Offering frequent news and analysis from the majestic Evergreen State and beyond, The Cascadia Advocate is the Northwest Progressive Institute's unconventional perspective on world, national, and local politics.

Sunday, February 10, 2008

Obama captures Maine in another setback for Hillary Clinton

The weekend Obama rout continues:
Early returns in Maine showed Mr. Obama leading Mrs. Clinton 58 percent to 41 percent, and The Associated Press, CNN and NBC News called the race for Mr. Obama.

Voter turnout in Maine was reported to be high on Sunday afternoon, despite a snowstorm. The Portland Press Herald reported on its Web site that there were long lines in Portland, while a large crowd in Cape Elizabeth delayed the start of the caucus there by more than an hour.
So what is Hillary Clinton's camp going to say about today's defeat? They played the lowering expectations game for Washington, Nebraska, and Louisiana (which held caucuses and a primary yesterday) but not in Maine:
Maine should be friendly territory for Obama. Its voters are staunchly anti-war, and caucuses, which rely heavily on grass-roots organizing, have proved to be Obama's strong suit. But Clinton campaign officials are optimistic.

Maine is "independent-minded and has strong female elected officials," including two GOP senators, Olympia Snowe and Susan Collins, Clinton adviser Karen Hicks said. The candidate's domestic-policy proposals, including universal health coverage and middle-class tax cuts, are particularly well-suited for the region, Hicks said. "You have a lot of women working two jobs, working on their feet, with their hands."

Clinton's habit of outlining her proposals in precise detail makes for long speeches but delivers substance that appeals to women, her supporters say. "Women really do care about substance," said Sen. Maria Cantwell, D-Wash., a Clinton backer. Likening politics to grocery shopping, Cantwell said, "Women want to hear the list."
Politics is like grocery shopping!? What an awful metaphor.

We know you're a policy wonk, Senator Cantwell, but you really need to brush up on your understanding of the political brain.

Science and research have proven that people do not "shop" for the ideal candidate using a laundry list or grocery list of issues and programs. George Lakoff and Drew Westen have documented this extensively.

Americans vote their identity. They vote for the candidate they feel they can trust. Authenticity matters.

Millions of Americans believe Barack Obama is authentic, trustworthy, and capable, which is why in the span of a few years he has made the leap from Illinois legislator to presidential candidate, with a stint in the United States Senate in between.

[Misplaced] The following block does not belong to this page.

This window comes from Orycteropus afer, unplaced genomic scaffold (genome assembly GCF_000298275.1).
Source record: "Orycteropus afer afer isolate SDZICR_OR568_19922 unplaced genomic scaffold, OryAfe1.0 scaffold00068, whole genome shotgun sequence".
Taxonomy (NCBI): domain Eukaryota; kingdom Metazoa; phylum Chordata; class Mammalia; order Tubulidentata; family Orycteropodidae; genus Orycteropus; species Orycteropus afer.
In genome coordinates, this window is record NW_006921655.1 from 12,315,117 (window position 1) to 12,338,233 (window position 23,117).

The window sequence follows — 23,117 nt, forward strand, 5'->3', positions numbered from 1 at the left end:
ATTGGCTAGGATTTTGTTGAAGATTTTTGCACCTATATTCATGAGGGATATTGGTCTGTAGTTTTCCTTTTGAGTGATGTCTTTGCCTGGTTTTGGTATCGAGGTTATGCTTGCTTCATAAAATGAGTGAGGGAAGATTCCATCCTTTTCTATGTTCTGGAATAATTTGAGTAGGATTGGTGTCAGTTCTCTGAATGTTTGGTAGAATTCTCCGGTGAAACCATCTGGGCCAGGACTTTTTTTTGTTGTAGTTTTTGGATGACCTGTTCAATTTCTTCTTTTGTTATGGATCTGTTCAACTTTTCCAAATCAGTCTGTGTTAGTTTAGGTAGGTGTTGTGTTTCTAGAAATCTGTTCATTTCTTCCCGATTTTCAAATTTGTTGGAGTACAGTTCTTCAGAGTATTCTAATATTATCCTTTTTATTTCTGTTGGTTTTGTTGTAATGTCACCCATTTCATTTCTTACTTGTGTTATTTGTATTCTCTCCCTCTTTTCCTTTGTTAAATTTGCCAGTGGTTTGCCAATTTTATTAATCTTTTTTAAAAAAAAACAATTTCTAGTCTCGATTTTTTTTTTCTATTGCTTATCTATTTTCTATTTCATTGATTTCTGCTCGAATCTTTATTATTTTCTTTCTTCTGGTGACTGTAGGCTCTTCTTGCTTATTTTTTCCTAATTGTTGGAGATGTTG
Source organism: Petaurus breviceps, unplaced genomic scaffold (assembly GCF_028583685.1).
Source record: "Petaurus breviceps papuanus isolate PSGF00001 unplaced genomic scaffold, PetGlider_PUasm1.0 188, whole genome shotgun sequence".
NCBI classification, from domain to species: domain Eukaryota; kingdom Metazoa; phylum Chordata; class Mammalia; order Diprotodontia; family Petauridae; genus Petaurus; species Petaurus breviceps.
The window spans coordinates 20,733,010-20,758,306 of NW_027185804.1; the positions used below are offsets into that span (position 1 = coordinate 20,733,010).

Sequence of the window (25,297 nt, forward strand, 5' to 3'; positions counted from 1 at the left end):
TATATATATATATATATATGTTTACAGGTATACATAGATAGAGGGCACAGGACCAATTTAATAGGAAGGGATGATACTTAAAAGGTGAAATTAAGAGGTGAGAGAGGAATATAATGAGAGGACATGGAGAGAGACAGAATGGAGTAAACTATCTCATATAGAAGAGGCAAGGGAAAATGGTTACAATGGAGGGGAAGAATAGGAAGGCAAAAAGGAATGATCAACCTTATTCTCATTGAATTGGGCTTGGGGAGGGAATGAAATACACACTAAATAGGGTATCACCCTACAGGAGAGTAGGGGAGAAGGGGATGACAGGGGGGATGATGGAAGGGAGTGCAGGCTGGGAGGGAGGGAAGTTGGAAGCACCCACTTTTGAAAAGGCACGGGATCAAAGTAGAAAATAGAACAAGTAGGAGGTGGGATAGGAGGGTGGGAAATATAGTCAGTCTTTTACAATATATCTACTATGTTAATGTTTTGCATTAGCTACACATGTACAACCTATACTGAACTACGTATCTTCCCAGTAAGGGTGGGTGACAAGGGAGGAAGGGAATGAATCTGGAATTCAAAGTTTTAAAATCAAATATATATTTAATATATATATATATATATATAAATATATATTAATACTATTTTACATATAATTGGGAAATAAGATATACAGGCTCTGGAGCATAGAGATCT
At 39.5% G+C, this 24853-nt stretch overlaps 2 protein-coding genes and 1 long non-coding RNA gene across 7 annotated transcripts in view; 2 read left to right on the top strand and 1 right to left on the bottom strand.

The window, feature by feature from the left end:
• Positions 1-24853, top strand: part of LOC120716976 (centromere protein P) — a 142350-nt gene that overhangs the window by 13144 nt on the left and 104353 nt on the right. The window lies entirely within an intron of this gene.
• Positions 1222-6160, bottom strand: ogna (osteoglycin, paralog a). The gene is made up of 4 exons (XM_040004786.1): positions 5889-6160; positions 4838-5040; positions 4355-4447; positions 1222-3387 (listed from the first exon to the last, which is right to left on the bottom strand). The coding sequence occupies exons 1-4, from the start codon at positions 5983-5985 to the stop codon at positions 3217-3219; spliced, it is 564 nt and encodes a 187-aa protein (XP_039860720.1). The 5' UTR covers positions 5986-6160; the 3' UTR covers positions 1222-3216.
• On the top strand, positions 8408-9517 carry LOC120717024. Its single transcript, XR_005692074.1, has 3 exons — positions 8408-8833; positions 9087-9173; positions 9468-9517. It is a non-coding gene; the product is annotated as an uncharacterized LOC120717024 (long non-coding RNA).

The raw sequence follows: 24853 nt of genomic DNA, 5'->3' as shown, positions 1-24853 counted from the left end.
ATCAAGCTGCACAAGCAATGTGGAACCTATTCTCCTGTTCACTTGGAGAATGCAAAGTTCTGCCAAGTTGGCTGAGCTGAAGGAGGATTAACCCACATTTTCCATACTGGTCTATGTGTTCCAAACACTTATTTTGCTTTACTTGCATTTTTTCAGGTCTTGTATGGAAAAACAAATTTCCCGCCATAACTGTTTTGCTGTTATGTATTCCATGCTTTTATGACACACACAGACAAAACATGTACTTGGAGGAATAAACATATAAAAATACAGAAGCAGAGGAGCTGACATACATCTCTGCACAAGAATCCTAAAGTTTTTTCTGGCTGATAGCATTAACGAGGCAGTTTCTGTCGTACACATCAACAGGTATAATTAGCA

Obama has been criticized as being not ready to be president by many pundits, and if by experience, they mean familiarity with the D.C. cocktail party circuit, then they are correct, because that isn't the kind of experience Barack Obama has.

His background is rooted in the streets of Chicago, not the halls of power on Capitol Hill. As a community organizer, he has witnessed the plight of American families oppressed by poverty. That's precisely the experience our next president needs to have to effectively tackle America's daunting challenges.

People aren't drawn to a candidate because they can reel off a list of positions or pass a litmus test. When I ask Hillary Clinton supporters why they're supporting her, they don't gush over a shopping list of programs and proposals.

Certainly, substance comes up. Many Clinton supporters argue her plans are more realistic and concrete than Obama's. But they're not supporting Clinton because she has a list (think about it: anyone can have a list): rather, they believe Clinton has the ability to deliver, or execute, what she is promising.

In other words, they identify with and trust Clinton to be an effective president, someone they can depend on to quickly begin cleaning up the mess left behind by the Bush administration and the defunct Republican Congress.

And while Hillary Clinton is certainly a force to be reckoned with, so is Barack Obama. His campaign has a strong, powerful theme that is resonating deeply with progressives and biconceptuals alike. He is reshaping Democratic politics, reaching out to young people, and attracting independents to his side.

Obama's campaign has reached the point where it has the strength to match the Clinton machine. Unless Hillary is able to stem the tide of losses soon, Barack will overtake her and be on his way to the nomination.


Blogger Jason Black said...

You quote:

Maine is "independent-minded and has strong female elected officials," including two GOP senators, Olympia Snowe and Susan Collins, Clinton adviser Karen Hicks said.

Hilarious. Switch the names around a bit, and basically that entire pull quote you used works just as well for Washington as it does for Maine.

The Clinton campaign's "logic" must apparently go something like this: "Maine, just like Washington, is independent-minded and likes to elect women to high offices. Therefore, although Obama cleaned our clocks in Washington, clearly Senator Clinton will do well in Maine."

With logic like that, who needs enemies...

February 12, 2008 3:12 PM  

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